‘Seniors home insurance’ isn’t a product on its own, but older Australians can easily take out a home insurance policy that covers their home and contents in the event of burglaries, fires, storms, etc. What’s important is that different policies can better suit changing needs; such as cover for accessibility modifications.
Your senior years are meant to be a time for comfort and relaxation, not for paying unexpected costs!
By covering your house and belongings against damages caused by a range of events, seniors’ home insurance can ensure you can enjoy your retirement with peace of mind.
Interested in this kind of cover? Compare policies with us to see which home and contents insurance policies work for you from our range of available brands.
You may find that coverage for home and contents insurance varies between policies and providers, so it’s important to compare your options to make sure you’re getting the best deal for you.
However, home and contents insurance generally covers:
Please note: This list isn’t exhaustive
The cost of home insurance depends on several factors – including the type of coverage, the insurer you select, your house’s age, it’s location and materials, and even you (e.g. if you’ve made a claim before). As such, policies can vary significantly in price.
An excellent way to determine how much you might pay for home insurance is to compare policies from a range of providers. Our comparison service can help you explore your options for home insurance.
Providers may offer different types of discounts, like a percentage discount off your premium when you purchase a policy online, or when you bundle several types of insurance with the one provider (e.g. car and home).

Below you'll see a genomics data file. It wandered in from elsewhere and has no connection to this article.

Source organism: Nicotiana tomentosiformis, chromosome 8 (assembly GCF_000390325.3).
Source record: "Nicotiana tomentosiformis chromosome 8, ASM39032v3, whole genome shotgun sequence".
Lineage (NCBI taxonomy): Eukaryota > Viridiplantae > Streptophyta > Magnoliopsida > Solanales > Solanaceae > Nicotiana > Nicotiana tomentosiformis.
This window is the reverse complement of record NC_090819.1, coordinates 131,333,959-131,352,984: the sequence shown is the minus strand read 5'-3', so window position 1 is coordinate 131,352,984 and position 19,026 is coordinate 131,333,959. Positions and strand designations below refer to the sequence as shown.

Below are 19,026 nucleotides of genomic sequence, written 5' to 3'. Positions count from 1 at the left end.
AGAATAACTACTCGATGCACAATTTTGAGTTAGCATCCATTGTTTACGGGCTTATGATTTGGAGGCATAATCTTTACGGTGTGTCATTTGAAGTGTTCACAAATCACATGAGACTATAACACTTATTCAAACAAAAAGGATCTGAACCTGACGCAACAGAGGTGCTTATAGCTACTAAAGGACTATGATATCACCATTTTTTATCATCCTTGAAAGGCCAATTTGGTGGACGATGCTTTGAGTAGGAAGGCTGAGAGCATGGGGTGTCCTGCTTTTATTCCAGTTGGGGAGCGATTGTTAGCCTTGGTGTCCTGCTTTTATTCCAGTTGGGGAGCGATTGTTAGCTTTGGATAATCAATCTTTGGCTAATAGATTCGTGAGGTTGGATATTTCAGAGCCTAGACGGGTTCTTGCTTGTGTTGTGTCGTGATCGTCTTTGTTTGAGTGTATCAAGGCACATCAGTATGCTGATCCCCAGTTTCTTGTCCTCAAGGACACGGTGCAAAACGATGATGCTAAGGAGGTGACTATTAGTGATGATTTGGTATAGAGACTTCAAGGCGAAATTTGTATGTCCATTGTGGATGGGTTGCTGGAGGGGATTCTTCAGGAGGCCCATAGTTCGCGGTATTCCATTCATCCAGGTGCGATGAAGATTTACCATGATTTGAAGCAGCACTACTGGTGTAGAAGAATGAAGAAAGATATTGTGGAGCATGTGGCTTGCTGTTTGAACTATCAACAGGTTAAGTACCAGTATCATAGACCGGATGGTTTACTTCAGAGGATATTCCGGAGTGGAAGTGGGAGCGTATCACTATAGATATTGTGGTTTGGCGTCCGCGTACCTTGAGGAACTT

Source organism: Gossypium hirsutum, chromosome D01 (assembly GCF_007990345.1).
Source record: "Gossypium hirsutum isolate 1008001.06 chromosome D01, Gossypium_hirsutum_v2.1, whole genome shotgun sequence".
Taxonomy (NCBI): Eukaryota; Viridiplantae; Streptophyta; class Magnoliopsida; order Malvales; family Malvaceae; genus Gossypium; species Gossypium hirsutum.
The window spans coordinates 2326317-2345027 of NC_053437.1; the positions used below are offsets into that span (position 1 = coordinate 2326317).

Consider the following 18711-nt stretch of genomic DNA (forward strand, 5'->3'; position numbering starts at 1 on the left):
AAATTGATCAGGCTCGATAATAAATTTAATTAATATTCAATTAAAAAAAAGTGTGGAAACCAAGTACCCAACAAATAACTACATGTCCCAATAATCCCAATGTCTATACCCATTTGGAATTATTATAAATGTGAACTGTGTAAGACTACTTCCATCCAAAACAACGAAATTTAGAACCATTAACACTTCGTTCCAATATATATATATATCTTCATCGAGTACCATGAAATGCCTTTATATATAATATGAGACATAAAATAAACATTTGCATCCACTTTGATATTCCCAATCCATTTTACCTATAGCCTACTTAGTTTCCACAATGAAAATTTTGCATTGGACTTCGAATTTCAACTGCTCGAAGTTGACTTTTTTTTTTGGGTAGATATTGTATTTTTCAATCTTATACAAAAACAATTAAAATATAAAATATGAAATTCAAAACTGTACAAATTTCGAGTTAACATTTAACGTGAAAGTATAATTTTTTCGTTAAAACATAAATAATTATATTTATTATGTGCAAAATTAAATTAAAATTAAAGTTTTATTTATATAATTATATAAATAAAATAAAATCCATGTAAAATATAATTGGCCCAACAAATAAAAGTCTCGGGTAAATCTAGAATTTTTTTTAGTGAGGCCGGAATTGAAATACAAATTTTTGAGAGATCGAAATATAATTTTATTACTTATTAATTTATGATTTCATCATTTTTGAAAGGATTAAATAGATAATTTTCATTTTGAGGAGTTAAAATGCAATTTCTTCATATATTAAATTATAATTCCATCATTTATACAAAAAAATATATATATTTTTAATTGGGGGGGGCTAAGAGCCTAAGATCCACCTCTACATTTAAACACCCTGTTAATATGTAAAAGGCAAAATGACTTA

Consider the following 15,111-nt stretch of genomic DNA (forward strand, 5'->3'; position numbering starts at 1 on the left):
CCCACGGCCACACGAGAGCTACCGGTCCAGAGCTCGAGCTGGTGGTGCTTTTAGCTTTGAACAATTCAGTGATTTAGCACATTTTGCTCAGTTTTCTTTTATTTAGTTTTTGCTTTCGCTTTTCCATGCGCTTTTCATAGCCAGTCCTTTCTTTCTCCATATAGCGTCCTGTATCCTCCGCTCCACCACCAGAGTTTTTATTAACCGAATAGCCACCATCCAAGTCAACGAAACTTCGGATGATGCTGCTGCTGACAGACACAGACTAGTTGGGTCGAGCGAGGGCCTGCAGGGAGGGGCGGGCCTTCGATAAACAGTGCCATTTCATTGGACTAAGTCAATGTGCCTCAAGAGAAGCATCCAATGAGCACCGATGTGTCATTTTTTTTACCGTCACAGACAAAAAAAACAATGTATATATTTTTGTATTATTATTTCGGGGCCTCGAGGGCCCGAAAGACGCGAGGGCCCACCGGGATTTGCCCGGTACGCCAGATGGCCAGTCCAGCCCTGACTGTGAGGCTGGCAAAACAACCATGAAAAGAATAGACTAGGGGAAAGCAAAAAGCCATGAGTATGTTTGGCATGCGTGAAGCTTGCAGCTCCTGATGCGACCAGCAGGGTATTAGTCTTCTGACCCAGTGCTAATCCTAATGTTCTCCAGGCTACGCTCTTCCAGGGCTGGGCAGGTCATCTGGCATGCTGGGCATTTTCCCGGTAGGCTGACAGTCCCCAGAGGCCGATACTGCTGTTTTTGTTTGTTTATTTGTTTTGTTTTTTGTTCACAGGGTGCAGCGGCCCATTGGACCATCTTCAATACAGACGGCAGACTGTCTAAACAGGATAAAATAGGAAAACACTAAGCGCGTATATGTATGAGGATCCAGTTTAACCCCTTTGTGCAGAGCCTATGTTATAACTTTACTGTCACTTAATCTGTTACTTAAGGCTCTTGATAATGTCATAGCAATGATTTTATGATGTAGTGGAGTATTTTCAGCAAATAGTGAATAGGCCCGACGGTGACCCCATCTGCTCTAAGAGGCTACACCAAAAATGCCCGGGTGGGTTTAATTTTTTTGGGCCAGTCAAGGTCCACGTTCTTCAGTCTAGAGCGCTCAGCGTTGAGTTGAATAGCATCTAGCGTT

In 2016, around 3.2 million Australian seniors (those aged 65 and over) lived in a private dwelling, and more than two million owned their home outright – according to the Australian Bureau of Statistics.1 Many of these houses had more bedrooms than were needed, with 76% of spouse/partner households and 65% of lone person households having two or more spare bedrooms.
A majority of Australian seniors were living in major urban areas, although seniors were less likely to live in these areas than those under 65 years of age. Tasmania is the ‘oldest state’, so to speak, with the highest proportion of seniors at 19%, or one in every five people.
All this is to say that millions of Aussies need a product to protect their household and belongings. Without a significant income post-retirement, the financial outlay to replace precious person effects – or the property itself – would be devastating for some. Home and contents insurance is a sensible investment for anyone looking to mitigate that risk.
The majority of Australian seniors would prefer to ‘age in place’ (i.e. staying in your own home rather than moving to assisted or community living), with more than 60% of seniors citing this as the reason for not selling the family home.2
Approximately 69% of Australian seniors would prefer to own a detached house, with 50% wanting three bedrooms.3 However, those seniors aged 75-and-over prefer attached dwellings or apartments, particularly two-bedroomed apartments.
As for where these houses would ideally be located, seniors’ first preference was the middle or outer suburbs of the city, while the second preference of those aged 55 to 74 was small, regional towns.
Fortunately, over 90% of seniors are living in dwellings that meet their housing needs.
This is why it’s essential to protect these homes from loss or damage. Should a storm rip the roof off or fire burn a room down, home insurance can ensure your house is restored to its former glory sooner.
Senior Aussies have plenty of expenses to worry about, but home insurance doesn’t have to be one of them. That’s why it pays to compare your options through a comparison website – to find great value cover with the features you need.
So, whether you require home and/or contents insurance for your property, get multiple quotes with our comparison service in minutes.
1. ABS – 2071.0 – Census of Population and Housing: Reflecting Australia – Stories from the Census, 2016. Ageing Population. Published October 2017. Source accessed September 2019.
2. Productivity Commission 2015, Housing Decisions of Older Australians, Commission Research Paper, Canberra.
3. James, A., Rowley, S., Stone, W., Parkinson, S. Spinney, A. and Reynolds, M. (2019) Older Australians and the housing aspirations gap, AHURI Final Report No. 317, Australian Housing and Urban Research Institute Limited, Melbourne, https://www.ahuri.edu.au/research/final-reports/317, doi:10.18408/ahuri-8117301.